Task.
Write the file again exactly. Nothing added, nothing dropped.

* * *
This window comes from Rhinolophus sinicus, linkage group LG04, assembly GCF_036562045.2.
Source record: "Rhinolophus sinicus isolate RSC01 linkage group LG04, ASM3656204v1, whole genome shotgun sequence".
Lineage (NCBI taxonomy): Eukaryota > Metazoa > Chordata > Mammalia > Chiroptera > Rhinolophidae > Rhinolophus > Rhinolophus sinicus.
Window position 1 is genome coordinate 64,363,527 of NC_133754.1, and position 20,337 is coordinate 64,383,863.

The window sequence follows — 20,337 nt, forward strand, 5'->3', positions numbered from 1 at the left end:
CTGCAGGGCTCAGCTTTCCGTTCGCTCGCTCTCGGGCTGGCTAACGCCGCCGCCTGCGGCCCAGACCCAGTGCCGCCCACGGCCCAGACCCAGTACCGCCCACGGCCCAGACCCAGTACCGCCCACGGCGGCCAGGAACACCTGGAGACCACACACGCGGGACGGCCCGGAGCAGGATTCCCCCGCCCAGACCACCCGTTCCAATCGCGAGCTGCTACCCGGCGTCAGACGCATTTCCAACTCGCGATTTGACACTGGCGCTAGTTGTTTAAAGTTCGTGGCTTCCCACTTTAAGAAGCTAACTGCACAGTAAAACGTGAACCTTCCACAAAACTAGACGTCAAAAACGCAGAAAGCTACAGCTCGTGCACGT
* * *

This window comes from Rhinolophus sinicus, linkage group LG04, assembly GCF_036562045.2.
Source record: "Rhinolophus sinicus isolate RSC01 linkage group LG04, ASM3656204v1, whole genome shotgun sequence".
Lineage (NCBI taxonomy): Eukaryota > Metazoa > Chordata > Mammalia > Chiroptera > Rhinolophidae > Rhinolophus > Rhinolophus sinicus.
Window position 1 is genome coordinate 64,363,527 of NC_133754.1, and position 20,337 is coordinate 64,383,863.

The window sequence follows — 20,337 nt, forward strand, 5'->3', positions numbered from 1 at the left end:
CTGCAGGGCTCAGCTTTCCGTTCGCTCGCTCTCGGGCTGGCTAACGCCGCCGCCTGCGGCCCAGACCCAGTGCCGCCCACGGCCCAGACCCAGTACCGCCCACGGCCCAGACCCAGTACCGCCCACGGCGGCCAGGAACACCTGGAGACCACACACGCGGGACGGCCCGGAGCAGGATTCCCCCGCCCAGACCACCCGTTCCAATCGCGAGCTGCTACCCGGCGTCAGACGCATTTCCAACTCGCGATTTGACACTGGCGCTAGTTGTTTAAAGTTCGTGGCTTCCCACTTTAAGAAGCTAACTGCACAGTAAAACGTGAACCTTCCACAAAACTAGACGTCAAAAACGCAGAAAGCTACAGCTCGTGCACGT